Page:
- 62% of data professionals reported that their average time to detection for data problems was five to eight hours.
- According to 47% of respondents, poor data quality had a negative impact on at least 25% of their business’s sales.
Previous industry surveys have indicated that most data professionals still have trouble with poor data quality despite the effort and money spent on improving it. A data dependability company, Monte Carlo, collaborated with Wakefield Research to poll over 300 data professionals to learn more about the condition of data quality in the more significant industry. The goal was to build on these findings and aid data leaders in understanding where and how to invest resources.
The study’s findings demonstrate that teams struggle with data quality and waste valuable time, money, and resources trying to resolve problems. In general, respondents said they spend 40% of their time assessing or verifying the quality of the data. Additionally, more than 50% of respondents said that spending the most time each day creating or fixing pipelines took a lot of time.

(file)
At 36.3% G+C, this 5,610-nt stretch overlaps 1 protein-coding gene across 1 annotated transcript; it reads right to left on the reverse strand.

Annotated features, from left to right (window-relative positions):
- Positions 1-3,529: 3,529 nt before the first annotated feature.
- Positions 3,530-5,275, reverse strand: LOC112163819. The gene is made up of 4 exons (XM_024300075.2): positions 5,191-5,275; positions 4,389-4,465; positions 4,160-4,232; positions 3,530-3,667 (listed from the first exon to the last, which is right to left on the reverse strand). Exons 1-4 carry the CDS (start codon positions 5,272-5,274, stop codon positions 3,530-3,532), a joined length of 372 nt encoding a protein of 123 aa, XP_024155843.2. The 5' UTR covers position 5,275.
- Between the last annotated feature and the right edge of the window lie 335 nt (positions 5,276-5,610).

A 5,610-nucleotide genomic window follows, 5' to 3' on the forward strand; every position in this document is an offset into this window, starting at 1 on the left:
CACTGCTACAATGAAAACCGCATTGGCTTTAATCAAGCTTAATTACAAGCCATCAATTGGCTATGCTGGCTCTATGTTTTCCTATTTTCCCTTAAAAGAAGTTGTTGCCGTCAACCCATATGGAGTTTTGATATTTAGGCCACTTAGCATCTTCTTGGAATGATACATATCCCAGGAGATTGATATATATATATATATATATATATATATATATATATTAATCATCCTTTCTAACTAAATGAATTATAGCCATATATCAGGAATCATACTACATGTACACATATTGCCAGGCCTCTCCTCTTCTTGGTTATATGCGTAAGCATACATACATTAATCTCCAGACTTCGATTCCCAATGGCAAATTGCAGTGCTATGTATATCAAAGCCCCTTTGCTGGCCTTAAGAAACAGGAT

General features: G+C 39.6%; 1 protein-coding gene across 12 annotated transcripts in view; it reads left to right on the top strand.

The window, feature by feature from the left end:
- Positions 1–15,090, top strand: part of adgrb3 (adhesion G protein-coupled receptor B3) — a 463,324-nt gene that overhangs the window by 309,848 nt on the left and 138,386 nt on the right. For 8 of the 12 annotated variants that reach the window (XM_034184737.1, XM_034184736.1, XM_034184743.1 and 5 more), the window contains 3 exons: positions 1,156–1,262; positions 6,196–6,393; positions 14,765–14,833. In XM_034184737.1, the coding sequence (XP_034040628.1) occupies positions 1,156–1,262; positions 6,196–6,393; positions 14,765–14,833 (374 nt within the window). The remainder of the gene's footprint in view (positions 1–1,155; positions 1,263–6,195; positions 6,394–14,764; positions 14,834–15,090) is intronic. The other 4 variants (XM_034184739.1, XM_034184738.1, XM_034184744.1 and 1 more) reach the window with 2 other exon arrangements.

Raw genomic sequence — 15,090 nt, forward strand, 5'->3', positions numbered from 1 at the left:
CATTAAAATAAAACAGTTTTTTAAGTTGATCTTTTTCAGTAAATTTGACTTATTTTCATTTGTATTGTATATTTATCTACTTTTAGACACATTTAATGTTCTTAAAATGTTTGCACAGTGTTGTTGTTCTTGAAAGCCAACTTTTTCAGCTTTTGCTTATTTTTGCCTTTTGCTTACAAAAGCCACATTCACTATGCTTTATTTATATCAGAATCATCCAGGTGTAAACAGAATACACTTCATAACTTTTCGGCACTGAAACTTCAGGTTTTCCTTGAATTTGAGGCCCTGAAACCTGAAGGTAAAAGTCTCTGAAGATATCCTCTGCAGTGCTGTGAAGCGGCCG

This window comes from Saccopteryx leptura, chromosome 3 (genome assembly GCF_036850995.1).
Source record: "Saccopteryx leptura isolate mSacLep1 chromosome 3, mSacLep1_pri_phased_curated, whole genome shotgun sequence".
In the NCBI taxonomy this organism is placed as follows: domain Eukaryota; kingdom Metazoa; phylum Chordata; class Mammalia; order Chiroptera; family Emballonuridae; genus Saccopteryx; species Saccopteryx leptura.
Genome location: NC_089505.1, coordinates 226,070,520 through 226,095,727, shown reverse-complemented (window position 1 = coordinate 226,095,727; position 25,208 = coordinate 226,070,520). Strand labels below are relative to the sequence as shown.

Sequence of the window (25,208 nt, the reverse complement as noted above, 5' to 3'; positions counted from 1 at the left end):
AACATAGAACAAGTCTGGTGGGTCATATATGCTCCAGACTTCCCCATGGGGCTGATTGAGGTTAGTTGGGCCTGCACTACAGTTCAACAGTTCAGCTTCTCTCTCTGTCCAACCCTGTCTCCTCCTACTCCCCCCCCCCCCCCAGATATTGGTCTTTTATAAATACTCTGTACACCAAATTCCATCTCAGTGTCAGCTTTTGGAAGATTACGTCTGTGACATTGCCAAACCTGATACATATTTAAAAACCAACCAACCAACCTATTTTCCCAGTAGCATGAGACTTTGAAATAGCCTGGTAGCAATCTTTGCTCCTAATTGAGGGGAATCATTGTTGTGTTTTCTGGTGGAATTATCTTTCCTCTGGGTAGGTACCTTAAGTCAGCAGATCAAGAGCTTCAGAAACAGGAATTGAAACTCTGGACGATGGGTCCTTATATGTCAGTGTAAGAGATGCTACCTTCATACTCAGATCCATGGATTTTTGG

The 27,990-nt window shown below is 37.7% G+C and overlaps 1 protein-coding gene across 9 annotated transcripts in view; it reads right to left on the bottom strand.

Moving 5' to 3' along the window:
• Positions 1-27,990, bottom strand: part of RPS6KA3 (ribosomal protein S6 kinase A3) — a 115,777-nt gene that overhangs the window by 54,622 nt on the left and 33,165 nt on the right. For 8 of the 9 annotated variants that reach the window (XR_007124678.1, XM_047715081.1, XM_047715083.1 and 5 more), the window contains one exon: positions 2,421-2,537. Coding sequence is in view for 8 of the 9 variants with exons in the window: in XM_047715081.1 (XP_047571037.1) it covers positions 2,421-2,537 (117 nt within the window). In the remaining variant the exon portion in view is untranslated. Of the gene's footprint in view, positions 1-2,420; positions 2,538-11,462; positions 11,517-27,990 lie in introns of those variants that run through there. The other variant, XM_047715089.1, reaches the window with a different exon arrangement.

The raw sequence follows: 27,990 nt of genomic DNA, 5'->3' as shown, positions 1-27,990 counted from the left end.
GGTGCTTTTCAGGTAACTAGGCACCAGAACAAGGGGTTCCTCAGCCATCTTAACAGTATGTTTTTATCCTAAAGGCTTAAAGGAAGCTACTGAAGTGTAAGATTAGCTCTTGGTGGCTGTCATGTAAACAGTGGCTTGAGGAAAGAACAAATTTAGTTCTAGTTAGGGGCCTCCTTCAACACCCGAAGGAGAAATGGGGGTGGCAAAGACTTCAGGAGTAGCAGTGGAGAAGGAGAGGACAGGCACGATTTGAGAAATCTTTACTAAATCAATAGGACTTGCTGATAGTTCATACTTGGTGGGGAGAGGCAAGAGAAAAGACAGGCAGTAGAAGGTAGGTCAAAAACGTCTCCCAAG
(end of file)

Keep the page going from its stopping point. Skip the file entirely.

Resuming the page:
62% of data professionals reported that their average time to detection for data problems was five to eight hours. Resolving data incidents took nine hours on average.
Insights about data quality
Poor data quality was also demonstrated to impact revenue, according to 47% of respondents, who said it negatively impacted at least 25% of their business’s sales.
Here is what the report of the 300 data professionals noted:
- Finding a data quality incident takes 75% of people four hours or longer.
- Almost 50% of respondents claimed that once the problem has been located, it takes an average of nine hours to resolve.
- According to 58% of respondents, the overall number of incidents has increased slightly or significantly over the previous year. This is frequently due to more complicated pipelines, larger data teams, higher data quantities, and other causes.
- There is some good news, though. In the next six months, 90% of respondents said they would be investing in data quality solutions like data observability, either presently or in the future.
More than 300 data professionals were contacted through email between April 28 and May 11, 2022, to participate and complete this online survey.